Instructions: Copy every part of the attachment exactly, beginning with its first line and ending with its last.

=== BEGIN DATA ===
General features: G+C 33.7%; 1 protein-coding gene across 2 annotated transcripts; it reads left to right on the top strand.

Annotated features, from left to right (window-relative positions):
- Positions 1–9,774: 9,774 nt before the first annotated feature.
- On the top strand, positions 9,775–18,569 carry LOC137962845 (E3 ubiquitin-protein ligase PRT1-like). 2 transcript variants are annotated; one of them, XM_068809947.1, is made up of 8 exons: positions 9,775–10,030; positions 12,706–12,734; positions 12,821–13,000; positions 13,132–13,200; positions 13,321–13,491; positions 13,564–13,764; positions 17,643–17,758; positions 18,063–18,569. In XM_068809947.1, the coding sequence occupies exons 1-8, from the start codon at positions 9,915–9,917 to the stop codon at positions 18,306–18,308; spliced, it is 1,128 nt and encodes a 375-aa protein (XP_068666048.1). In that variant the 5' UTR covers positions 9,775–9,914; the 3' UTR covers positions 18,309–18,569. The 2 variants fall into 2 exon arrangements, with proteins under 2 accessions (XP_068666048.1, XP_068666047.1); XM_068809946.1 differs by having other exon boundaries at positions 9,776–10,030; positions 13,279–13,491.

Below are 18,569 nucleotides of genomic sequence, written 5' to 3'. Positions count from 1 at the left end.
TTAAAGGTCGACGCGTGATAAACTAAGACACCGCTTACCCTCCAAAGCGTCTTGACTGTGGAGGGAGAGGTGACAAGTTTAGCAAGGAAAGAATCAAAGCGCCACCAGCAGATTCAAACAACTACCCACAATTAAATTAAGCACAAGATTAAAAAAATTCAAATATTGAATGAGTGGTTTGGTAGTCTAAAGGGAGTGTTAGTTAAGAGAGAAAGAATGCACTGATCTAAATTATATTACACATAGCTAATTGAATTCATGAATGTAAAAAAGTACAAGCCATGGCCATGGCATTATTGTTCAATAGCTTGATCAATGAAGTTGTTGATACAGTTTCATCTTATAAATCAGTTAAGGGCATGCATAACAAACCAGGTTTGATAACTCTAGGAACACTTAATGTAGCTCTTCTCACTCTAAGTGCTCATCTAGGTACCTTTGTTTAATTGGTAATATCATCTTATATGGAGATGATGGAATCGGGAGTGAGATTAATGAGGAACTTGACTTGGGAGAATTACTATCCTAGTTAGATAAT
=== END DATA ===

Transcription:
General features: G+C 33.7%; 1 protein-coding gene across 2 annotated transcripts; it reads left to right on the top strand.

Annotated features, from left to right (window-relative positions):
- Positions 1–9,774: 9,774 nt before the first annotated feature.
- On the top strand, positions 9,775–18,569 carry LOC137962845 (E3 ubiquitin-protein ligase PRT1-like). 2 transcript variants are annotated; one of them, XM_068809947.1, is made up of 8 exons: positions 9,775–10,030; positions 12,706–12,734; positions 12,821–13,000; positions 13,132–13,200; positions 13,321–13,491; positions 13,564–13,764; positions 17,643–17,758; positions 18,063–18,569. In XM_068809947.1, the coding sequence occupies exons 1-8, from the start codon at positions 9,915–9,917 to the stop codon at positions 18,306–18,308; spliced, it is 1,128 nt and encodes a 375-aa protein (XP_068666048.1). In that variant the 5' UTR covers positions 9,775–9,914; the 3' UTR covers positions 18,309–18,569. The 2 variants fall into 2 exon arrangements, with proteins under 2 accessions (XP_068666048.1, XP_068666047.1); XM_068809946.1 differs by having other exon boundaries at positions 9,776–10,030; positions 13,279–13,491.

Below are 18,569 nucleotides of genomic sequence, written 5' to 3'. Positions count from 1 at the left end.
TTAAAGGTCGACGCGTGATAAACTAAGACACCGCTTACCCTCCAAAGCGTCTTGACTGTGGAGGGAGAGGTGACAAGTTTAGCAAGGAAAGAATCAAAGCGCCACCAGCAGATTCAAACAACTACCCACAATTAAATTAAGCACAAGATTAAAAAAATTCAAATATTGAATGAGTGGTTTGGTAGTCTAAAGGGAGTGTTAGTTAAGAGAGAAAGAATGCACTGATCTAAATTATATTACACATAGCTAATTGAATTCATGAATGTAAAAAAGTACAAGCCATGGCCATGGCATTATTGTTCAATAGCTTGATCAATGAAGTTGTTGATACAGTTTCATCTTATAAATCAGTTAAGGGCATGCATAACAAACCAGGTTTGATAACTCTAGGAACACTTAATGTAGCTCTTCTCACTCTAAGTGCTCATCTAGGTACCTTTGTTTAATTGGTAATATCATCTTATATGGAGATGATGGAATCGGGAGTGAGATTAATGAGGAACTTGACTTGGGAGAATTACTATCCTAGTTAGATAAT